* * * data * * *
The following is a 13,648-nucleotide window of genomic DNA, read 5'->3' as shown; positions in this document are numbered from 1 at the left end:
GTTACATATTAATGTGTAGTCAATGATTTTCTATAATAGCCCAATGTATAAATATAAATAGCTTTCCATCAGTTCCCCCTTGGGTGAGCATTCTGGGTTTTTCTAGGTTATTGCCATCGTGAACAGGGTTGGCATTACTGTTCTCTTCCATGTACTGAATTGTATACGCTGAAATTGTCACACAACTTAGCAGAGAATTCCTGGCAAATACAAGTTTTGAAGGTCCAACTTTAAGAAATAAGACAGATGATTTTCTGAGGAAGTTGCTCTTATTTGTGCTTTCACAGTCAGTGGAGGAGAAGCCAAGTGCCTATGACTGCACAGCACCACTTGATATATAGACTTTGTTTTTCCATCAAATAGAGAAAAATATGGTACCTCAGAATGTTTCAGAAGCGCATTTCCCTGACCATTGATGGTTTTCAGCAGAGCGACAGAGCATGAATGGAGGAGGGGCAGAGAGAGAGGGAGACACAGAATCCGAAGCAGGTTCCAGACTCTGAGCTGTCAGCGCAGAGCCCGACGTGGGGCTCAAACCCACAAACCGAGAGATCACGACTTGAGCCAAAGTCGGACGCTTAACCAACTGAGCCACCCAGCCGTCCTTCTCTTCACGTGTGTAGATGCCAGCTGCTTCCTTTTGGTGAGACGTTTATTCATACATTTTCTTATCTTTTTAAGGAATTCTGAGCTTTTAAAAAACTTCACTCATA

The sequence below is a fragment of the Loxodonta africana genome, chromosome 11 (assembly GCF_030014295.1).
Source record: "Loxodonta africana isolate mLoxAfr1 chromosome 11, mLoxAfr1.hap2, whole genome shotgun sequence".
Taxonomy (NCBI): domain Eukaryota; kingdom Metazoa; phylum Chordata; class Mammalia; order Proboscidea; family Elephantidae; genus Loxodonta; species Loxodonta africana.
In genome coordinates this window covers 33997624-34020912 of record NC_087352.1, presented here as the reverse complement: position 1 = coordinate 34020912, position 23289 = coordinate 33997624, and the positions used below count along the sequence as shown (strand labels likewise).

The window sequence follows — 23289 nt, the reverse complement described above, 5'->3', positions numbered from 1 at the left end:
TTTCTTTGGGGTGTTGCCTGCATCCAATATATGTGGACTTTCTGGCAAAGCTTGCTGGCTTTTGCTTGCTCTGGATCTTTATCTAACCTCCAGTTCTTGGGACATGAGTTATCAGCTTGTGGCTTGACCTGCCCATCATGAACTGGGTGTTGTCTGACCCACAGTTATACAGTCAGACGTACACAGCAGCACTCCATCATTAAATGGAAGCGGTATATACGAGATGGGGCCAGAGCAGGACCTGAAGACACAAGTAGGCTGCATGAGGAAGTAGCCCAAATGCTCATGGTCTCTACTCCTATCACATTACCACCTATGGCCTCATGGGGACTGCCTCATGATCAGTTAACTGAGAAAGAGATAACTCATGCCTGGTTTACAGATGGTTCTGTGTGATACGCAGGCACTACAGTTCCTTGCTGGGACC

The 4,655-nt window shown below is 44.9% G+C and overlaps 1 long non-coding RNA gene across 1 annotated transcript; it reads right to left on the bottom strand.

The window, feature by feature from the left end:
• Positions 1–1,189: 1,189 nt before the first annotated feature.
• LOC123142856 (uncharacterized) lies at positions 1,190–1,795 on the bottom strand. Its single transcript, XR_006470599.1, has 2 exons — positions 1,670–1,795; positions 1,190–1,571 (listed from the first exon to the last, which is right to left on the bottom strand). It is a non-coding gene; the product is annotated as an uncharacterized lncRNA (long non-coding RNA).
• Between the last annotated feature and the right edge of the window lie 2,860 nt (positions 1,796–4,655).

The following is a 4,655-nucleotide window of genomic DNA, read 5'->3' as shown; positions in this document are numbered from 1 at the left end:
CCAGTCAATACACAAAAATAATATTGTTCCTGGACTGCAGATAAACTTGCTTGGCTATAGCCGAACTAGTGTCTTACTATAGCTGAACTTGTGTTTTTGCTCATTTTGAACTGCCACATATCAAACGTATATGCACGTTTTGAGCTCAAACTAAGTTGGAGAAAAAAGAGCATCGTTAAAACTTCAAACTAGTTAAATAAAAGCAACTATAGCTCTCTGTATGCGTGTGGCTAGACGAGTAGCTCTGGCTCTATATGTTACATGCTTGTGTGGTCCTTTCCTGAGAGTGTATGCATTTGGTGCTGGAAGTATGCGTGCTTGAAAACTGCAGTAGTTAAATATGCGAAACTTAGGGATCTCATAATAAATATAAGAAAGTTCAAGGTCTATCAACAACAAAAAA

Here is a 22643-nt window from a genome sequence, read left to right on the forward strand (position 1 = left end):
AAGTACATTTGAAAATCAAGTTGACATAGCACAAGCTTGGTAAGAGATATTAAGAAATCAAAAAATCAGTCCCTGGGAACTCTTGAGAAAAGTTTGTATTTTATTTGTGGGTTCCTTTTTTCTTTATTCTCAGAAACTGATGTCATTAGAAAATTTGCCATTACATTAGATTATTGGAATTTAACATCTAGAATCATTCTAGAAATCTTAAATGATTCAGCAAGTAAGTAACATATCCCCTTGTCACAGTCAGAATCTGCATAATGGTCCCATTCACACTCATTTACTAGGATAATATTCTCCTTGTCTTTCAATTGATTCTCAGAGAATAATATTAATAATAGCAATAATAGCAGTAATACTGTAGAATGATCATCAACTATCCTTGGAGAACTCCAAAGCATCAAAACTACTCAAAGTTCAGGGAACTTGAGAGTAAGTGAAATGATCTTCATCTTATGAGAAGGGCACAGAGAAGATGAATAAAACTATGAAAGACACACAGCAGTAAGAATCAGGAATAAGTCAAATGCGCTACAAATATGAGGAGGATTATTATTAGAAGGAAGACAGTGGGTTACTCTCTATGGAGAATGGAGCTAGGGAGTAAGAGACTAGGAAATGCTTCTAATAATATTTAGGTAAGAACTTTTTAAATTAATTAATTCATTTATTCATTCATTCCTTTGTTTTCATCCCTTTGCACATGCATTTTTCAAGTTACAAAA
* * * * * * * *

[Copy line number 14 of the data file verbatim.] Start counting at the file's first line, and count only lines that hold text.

The following is a 4,655-nucleotide window of genomic DNA, read 5'->3' as shown; positions in this document are numbered from 1 at the left end: